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    @DavidRicherby the US border guard is concerned by whether OP's travel pattern shows he is living (or attempting to live) in the USA. His stay in Canada is, as far as I am aware, no concern of theirs. If he shows conference tickets that looks like a valid thing to me. But this is more of a subjective matter hence this is a comment and not an answer. Especially if OP is going to travel to different places and not just NYC he should be just fine. I think so at least. I barely dare to mention the color of his skin might play a role too. – chx Mar 10 '17 at 13:37
  • @chx It is IMO likely that the US will think that travelling multiple times between the US and Canada is materially different from travelling multiple times between one's home country and the US: the fact that Canada doesn't reset the "VWP clock" shows that Canada is different. The scheme is an attempt to live between the US and Canada for an extended period; I'm not confident that the US would want to participate in that. – David Richerby Mar 10 '17 at 13:48
  • I agree that this appears to be entirely legal. One thing I think you will need to consider is what to answer when the Canadian border guy asks "What is your reason for coming to Canada?". "So that I can work between visits to the US" might be problematic, but something like " want to make a series of visits to the US and use Canada as a base" is probably OK. – DJClayworth Mar 10 '17 at 13:55
  • @DJClayworth "I want to make a series of visits to the US and use Canada as a base." "Why can't you just stay in the US the whole time?" "Because, er... *mumble* I want to work." – David Richerby Mar 10 '17 at 15:22
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De jure there are dozens of complex laws and regulations regarding remote employment, under which you may or may not be violating the conditions of your visa by working remotely for your US employer while visiting the US. Canada might also have laws against remote employment, although @chx seems to provide a quote stating the opposite.

De facto, as long as you don't mention your remote job to immigration personnel at the airport/land crossing, there's a 99.99% chance no one will ever find out. There are millions of people breaking the law by being employed at on-site jobs in the USA, so digital nomads are a pretty low priority for law enforcement. It would probably be even more suspicious to keep traveling from Canada every week, rather than coming for long periods of time to visit the conferences.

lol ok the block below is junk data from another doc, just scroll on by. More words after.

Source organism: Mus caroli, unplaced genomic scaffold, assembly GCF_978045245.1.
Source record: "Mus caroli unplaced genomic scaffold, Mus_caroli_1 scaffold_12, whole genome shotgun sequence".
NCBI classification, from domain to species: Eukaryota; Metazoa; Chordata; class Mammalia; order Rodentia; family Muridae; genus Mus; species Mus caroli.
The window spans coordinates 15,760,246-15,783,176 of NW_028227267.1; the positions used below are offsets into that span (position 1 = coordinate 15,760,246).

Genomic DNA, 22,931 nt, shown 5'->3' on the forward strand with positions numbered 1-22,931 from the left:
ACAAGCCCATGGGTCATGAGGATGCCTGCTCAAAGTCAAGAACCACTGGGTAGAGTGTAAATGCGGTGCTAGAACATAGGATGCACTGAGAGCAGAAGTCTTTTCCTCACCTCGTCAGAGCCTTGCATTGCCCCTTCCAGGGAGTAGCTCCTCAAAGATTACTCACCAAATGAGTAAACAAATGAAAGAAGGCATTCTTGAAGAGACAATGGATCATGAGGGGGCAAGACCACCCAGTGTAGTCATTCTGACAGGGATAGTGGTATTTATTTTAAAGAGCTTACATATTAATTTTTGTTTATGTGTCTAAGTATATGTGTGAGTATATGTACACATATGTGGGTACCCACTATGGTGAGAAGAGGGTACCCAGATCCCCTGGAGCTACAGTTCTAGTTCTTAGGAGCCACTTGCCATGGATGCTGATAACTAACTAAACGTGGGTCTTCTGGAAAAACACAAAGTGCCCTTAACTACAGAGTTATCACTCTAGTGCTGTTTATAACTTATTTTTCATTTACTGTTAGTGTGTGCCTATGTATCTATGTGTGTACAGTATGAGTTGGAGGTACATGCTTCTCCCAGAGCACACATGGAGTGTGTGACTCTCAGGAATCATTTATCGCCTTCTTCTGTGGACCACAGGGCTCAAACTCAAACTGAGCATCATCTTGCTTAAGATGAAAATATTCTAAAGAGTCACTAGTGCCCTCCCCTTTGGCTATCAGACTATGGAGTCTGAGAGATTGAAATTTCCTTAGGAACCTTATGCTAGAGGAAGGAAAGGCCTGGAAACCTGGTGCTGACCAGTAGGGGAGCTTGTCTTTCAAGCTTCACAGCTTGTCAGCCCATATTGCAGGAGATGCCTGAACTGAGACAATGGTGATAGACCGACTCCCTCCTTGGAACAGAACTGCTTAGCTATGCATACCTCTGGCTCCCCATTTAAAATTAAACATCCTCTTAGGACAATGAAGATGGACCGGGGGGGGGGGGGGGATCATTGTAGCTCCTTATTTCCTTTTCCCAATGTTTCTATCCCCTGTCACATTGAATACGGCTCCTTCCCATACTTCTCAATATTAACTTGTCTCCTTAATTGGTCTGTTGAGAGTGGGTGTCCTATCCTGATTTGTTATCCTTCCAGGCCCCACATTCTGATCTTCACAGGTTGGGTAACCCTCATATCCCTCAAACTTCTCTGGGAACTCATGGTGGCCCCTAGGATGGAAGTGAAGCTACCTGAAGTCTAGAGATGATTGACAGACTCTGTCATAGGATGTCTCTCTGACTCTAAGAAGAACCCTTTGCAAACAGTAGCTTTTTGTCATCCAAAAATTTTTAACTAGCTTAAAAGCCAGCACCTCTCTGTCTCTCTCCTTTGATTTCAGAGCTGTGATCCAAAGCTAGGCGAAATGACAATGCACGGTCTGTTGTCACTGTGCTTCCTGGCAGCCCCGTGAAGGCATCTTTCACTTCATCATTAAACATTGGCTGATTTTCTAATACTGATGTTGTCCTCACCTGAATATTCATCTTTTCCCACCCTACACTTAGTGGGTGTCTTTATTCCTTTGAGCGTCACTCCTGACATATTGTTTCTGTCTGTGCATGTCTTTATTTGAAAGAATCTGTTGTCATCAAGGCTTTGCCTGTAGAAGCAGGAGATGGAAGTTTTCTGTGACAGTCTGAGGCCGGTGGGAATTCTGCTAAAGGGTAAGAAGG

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    "Screw it, just enter illegally and hope for the best" is a really, really bad answer. – David Richerby Mar 10 '17 at 12:54
  • @DavidRicherby no, the answer is not to mention the US client. Say you're an independent contractor (which is probably true) and get the entry stamp. – JonathanReez Mar 10 '17 at 12:55
  • The asker will be asked why they want to visit the US for what seems to be quite a long time. Their answer is that they're going to a sequence of business conferences and it would be too time-consuming to travel backwards and forwards. This establishes that there are gaps betwene the conferences. So what is the asker going to do in those gaps? They can't work remotely, because that's working and working is illegal. So now they need to explain how their employer is OK with them taking so much time off. IMO this will look highly suspicious to an immigration officer. – David Richerby Mar 10 '17 at 13:01
  • @DavidRicherby as an independent contractor you have a lot more leeway. You might as well say you're taking time between contracts to visit the conferences and improve your knowledge. Also conferences don't necessarily have pauses - you might need time for reading the papers, talking to new contacts, preparing your own presentations, etc. – JonathanReez Mar 10 '17 at 13:03
  • @DavidRicherby "what is the asker going to do in those gaps?": go to Canada. Why would the US care about that? "They can't work remotely, because that's working and working is illegal": but the plan is to go to Canada to work remotely, where working remotely as a visitor is apparently not illegal. I fail to see the problem. – phoog Mar 10 '17 at 15:27